Neither of the companies offers prorated refund if you cancel your services before the term you’ve paid for is over. Both have a 30-day money back guarantee, which is the industry standard and gives (more or less) sufficient time to test their services.
Bottomline: In the Siteground vs Bluehost pricing comparison, despite some questionable pricing practices, SiteGround is the clear winner. BlueHost’s prices are competitive only if you commit for three years from the start.
Plan features can be overwhelmingly many if you don’t know what your site needs.
All talks about monthly fees are meaningless without knowing what you get in exchange.
Let’s see what features SiteGround and BlueHost have to offer.
SiteGround: It limits the hosting space. The allocated storage is 10GB, 20GB and 30GB across the three plans, which is reasonable but still limited.
On the other hand, there is no limit of the databases you can deploy, the monthly bandwidth and email accounts. Only the StartUp plan restricts the number of hosted domains to one, while the other two can host as many as you need.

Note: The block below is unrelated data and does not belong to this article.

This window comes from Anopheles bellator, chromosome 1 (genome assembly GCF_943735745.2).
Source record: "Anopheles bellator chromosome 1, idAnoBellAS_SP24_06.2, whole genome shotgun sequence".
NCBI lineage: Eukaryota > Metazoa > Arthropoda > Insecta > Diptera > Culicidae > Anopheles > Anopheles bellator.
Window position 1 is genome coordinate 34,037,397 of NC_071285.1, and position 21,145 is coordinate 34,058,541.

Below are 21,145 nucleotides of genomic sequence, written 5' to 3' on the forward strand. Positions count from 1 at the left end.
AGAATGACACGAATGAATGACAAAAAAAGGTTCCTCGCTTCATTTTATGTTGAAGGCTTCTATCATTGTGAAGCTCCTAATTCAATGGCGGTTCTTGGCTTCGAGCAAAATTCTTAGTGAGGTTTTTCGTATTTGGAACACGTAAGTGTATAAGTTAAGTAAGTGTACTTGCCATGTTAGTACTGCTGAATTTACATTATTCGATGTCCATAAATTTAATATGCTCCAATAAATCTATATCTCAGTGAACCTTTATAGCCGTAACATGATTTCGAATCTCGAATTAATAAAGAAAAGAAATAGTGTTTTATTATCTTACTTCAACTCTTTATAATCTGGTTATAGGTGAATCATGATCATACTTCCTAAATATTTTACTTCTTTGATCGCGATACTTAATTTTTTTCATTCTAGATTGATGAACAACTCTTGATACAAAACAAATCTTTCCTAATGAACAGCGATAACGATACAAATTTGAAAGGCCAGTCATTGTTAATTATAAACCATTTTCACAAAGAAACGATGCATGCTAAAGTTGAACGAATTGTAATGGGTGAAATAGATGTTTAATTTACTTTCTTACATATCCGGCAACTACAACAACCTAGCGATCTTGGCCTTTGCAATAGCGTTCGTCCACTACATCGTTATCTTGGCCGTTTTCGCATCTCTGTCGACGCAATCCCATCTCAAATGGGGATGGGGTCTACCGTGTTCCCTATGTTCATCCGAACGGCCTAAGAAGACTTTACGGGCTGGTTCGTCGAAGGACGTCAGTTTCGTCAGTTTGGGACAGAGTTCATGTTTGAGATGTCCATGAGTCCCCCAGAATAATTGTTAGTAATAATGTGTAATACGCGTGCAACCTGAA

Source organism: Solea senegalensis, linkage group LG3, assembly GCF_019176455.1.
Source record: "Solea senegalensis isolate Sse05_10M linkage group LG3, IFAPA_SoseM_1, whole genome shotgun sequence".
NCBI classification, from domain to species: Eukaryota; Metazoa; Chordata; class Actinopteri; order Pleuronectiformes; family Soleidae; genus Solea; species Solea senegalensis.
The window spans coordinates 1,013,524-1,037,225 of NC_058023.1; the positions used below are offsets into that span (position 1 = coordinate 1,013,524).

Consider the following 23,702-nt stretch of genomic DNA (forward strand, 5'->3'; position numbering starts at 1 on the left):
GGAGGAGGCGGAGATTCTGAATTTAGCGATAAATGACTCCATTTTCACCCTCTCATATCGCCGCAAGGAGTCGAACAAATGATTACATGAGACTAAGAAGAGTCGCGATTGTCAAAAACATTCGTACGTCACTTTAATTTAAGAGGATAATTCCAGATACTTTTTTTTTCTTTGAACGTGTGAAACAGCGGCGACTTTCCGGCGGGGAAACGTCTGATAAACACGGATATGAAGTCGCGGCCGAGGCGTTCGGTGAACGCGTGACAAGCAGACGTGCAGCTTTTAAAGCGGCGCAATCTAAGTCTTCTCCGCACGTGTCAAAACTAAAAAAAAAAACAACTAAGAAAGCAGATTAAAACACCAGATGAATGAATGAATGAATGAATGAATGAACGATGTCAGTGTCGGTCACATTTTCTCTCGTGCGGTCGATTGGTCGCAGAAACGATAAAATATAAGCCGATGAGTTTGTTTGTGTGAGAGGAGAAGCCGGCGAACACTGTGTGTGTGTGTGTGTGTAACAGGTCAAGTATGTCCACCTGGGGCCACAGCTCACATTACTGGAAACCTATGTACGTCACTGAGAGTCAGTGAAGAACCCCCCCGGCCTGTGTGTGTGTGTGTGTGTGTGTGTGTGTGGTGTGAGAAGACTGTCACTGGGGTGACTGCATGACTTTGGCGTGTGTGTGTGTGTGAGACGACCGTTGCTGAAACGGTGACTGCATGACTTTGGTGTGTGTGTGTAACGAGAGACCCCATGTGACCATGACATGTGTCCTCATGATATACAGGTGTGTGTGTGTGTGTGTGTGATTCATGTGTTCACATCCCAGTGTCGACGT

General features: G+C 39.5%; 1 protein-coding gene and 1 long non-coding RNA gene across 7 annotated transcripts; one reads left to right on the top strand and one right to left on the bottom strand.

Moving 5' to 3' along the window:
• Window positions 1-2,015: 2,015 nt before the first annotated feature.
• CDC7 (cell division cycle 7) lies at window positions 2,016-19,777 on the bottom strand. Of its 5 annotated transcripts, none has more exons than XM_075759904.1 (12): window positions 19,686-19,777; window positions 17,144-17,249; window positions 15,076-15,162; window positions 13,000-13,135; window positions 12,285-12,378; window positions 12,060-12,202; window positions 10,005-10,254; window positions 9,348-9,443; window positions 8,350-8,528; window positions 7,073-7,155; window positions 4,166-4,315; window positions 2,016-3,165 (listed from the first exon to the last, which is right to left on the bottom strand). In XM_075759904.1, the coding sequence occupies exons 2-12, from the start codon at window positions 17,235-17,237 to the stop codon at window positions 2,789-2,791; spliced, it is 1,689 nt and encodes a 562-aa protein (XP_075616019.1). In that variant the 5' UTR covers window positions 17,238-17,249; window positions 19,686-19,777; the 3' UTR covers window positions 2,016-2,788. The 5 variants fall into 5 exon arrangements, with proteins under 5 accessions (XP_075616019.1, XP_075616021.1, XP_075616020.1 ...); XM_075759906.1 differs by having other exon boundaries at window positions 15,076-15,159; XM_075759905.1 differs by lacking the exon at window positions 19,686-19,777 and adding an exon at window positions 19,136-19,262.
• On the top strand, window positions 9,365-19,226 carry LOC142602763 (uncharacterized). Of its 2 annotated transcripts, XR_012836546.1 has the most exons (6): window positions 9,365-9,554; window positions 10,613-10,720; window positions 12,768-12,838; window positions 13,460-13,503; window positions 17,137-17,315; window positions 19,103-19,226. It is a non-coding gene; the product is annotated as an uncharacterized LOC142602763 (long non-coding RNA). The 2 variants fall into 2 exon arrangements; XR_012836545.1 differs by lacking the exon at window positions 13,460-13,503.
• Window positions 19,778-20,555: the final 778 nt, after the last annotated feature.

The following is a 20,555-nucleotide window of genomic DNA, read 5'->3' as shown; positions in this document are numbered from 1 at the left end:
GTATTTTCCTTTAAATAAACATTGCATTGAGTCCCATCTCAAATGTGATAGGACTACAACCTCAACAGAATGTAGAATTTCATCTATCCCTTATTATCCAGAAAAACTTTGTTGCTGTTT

When it comes down to WordPress and Joomla hosting, the two bigger plans have an advanced proprietary caching technology. The smallest includes a more basic version of this caching plugin.
SiteGround allocates certain resources to each site according to the plan it is on. They scale as the plans grow, allowing for more computing power and better performance.
Bluehost: All BlueHost plans but the smallest offer unlimited storage space and bandwidth, and don’t restrict the number of domain names that can be hosted. The Basic plan comes with the very generous 50GB of space, though.
All shared hosting plans are equipped with a fully functional cPanel configured in the stylish colors of the hosting company. If you go for any plan but the Basic, you’ll get $200 for marketing and advanced spam protection, and the two biggest plans add daily backups.
I am struggling to point out a clear winner in this category, as both companies have very strong sets of features. All the same, unlimited disk space and the marketing boost sound slightly more appealing and I’d give BlueHost the upper hand.
The features provided are only as good as the infrastructure behind them. It has to be powerful enough to deliver the promised goods quickly and reliably.
SiteGround: All SiteGround servers run on SSDs and are configured by in-house developed technology. Custom kernel tweaks and the usage of Linux Containers boost performance across the board.